Repeat this 10 times:
TCSEC is the Orange Book, and contains a security assurance classification system from D to A.
Did you repeat it 10 times? Don’t think of it as me telling you what to do, because I promise once you repeat it ten times, you’ll have a better technique to answer any exam questions pertaining to TCSEC, Trusted Computer Security Evaluation Criteria.
Some points about TCSEC:
- Created by the NSA in the 1980s
- The first attempt to implement access control on systems with difference security levels
- It is no longer used today, but will be on the exam
- Enforces confidentiality NOT integrity
- Security clearance and classification labels (Mandatory Access Control) do not apply until Division B
- Division A is the most secure system
- Division D is the least secure system
Let’s break down each of the classes within each division for further analysis, and also because it is on the exam.
Division D: Minimal Protection
A “D” rating fails to meet any of the below classification assurance levels.
Division C: Discretionary Protection
Deals with subjects and object using Discretionary Access Control (DAC).
A “C” rating has two different classes of individual assurance.
Class 1 (C1 Rating): Discretionary Security Protection
- Users have the same security levels (there is no secret, top secret…)
- Subjects and objects are separated requiring identification and authentication for access
- Lower-level executions should not affect higher-level executions
- Provides low security, but still trusted
- Required documentation:
- System Design
- Protection Mechanisms
- Test documents
- Facility manual (description of proper environment in which to configure system)
Class 2 (C2 Rating): Controlled Access Protection
- Provides an audit feature
- Does not allow data to be remnant after use (No Object Reuse!)
- Temporary files and objects in use must be erased after use to prevent compromise
- Assurance is suitable enough for commercial applications and programs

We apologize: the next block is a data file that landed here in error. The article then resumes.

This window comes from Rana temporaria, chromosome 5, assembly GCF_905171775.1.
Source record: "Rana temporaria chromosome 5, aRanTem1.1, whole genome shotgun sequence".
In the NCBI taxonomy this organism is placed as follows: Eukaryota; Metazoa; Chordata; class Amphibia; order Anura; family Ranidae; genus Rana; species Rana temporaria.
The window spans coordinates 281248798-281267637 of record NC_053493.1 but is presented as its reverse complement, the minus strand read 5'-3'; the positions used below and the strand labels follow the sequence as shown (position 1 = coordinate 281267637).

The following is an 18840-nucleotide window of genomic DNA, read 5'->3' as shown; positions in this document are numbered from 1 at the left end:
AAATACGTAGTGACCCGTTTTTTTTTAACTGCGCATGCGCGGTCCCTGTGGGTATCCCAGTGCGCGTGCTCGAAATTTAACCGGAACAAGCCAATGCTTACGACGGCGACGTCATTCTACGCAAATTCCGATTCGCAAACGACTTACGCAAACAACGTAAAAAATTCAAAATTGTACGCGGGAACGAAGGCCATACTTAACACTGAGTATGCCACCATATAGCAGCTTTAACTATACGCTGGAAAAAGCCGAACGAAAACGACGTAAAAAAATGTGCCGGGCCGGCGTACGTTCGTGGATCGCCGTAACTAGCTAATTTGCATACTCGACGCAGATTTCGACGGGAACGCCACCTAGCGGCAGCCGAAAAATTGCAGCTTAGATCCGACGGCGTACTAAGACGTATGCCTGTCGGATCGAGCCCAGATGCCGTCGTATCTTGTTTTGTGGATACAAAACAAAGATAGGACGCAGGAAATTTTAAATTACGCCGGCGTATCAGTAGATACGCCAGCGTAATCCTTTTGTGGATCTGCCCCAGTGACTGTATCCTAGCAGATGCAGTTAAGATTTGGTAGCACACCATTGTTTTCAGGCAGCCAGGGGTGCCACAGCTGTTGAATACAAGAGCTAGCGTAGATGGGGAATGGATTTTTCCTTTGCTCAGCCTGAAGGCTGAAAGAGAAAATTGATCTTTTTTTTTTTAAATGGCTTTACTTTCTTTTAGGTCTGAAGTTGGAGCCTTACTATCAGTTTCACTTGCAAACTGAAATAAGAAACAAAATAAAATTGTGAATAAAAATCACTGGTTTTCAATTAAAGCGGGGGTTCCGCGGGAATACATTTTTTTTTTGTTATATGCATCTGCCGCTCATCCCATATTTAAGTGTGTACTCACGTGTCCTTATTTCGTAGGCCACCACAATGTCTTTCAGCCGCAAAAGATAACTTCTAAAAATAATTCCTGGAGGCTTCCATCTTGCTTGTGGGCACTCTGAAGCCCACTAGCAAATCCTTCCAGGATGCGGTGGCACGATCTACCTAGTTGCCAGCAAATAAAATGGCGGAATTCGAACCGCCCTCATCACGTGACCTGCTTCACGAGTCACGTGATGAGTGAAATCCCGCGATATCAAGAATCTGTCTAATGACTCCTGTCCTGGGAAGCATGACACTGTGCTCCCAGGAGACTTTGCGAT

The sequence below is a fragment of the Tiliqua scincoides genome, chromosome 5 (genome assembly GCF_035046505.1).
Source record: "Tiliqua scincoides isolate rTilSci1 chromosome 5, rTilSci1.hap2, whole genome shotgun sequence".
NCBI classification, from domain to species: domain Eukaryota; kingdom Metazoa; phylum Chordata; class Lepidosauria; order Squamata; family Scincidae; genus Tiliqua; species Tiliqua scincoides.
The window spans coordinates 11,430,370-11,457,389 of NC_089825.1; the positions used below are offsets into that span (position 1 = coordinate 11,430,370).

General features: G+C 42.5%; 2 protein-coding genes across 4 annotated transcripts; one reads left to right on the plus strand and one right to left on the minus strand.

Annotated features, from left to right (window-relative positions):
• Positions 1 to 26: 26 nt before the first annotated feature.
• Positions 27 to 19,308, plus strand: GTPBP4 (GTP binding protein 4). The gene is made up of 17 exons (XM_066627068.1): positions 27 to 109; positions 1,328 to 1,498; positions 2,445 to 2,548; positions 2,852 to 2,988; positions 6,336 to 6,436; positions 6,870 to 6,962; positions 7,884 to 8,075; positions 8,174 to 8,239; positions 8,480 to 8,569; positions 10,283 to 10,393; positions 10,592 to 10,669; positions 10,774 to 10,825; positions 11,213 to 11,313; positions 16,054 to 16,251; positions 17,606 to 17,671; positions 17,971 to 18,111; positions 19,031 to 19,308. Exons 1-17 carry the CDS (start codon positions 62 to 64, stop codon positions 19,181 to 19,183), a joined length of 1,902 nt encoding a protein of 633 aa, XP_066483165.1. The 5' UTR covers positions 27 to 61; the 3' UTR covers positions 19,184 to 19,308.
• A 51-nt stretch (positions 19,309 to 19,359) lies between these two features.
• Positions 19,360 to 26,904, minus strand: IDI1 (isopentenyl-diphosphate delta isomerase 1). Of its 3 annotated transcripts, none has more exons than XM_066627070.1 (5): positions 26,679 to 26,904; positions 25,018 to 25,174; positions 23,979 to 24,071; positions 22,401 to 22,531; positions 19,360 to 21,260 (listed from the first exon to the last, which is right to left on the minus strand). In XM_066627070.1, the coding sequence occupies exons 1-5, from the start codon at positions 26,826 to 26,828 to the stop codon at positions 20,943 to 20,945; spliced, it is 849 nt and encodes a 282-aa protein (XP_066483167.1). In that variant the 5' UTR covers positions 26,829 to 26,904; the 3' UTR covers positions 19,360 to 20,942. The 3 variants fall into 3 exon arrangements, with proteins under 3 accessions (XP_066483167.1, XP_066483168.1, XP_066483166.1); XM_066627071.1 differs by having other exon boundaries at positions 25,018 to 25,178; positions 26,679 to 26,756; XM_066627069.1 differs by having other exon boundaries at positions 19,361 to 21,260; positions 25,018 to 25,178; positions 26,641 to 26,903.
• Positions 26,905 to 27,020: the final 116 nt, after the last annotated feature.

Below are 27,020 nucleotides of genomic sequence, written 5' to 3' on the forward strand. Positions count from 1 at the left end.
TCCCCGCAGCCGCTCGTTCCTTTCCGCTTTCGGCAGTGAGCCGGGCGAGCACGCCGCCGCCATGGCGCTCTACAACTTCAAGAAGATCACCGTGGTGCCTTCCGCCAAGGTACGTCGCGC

- Provides more strict access control between subjects and objects
- Most reasonable for commercial products
- For systems that require accountability
Division B: Mandatory Protection
Deals with security labels. Remember the Bell-LaPadula model? How it deals with only confidentially through the use of security labels?
Think of Mandatory Access Control (MAC) when thinking of the Division B assurance level.
Class 1 (B1): Labeled Security
- Subjects must have clearance, objects must have classification label
- Subject’s access to objects must correlate between clearance and label
- Based on informal security policy
- For systems that handle classified data
Class 2 (B2): Structured Protection
- Trusted communication between subject and object; cannot be bypassed
- NO COVERT CHANNELS
- More granular review and testing process than B1
- Based on formal security policy that is CLEARLY DEFINED and DOCUMENTED
- For systems that contain sensitive data
- Operators and administrators must have separate environments and roles (user level vs kernel level)
- Must be somewhat defensible to penetration and compromise
- Requires higher level of security and contains sensitive data
Class 3 (B3): Security Domains
- Design must not be too complex, as that increases vulnerabilities
- Unnecessary programming code is taken out of protection mechanisms
- System must recover from failures and reboot securely
- Must be highly defensible to penetration and compromise
- For highly secure environments with sensitive information
Division A: Verified Protection
The difference between B and A is not so much in it’s requirements, but in HOW it is evaluated. Class A is evaluated very strictly with formal methods.
Class 1 (A1): Verified Design
- Similar to the B3 rating
- Highly detailed and granular evaluation of this system
- Even the transportation of the system is to be subject of evaluation
- System CANNOT be compromised as it contains top-secret data
Not really as exciting as many of the other domains, but it is important learn. Building a system securely provides an exceptional level of protection mechanisms to reduce risk (risk= threat x vulnerability).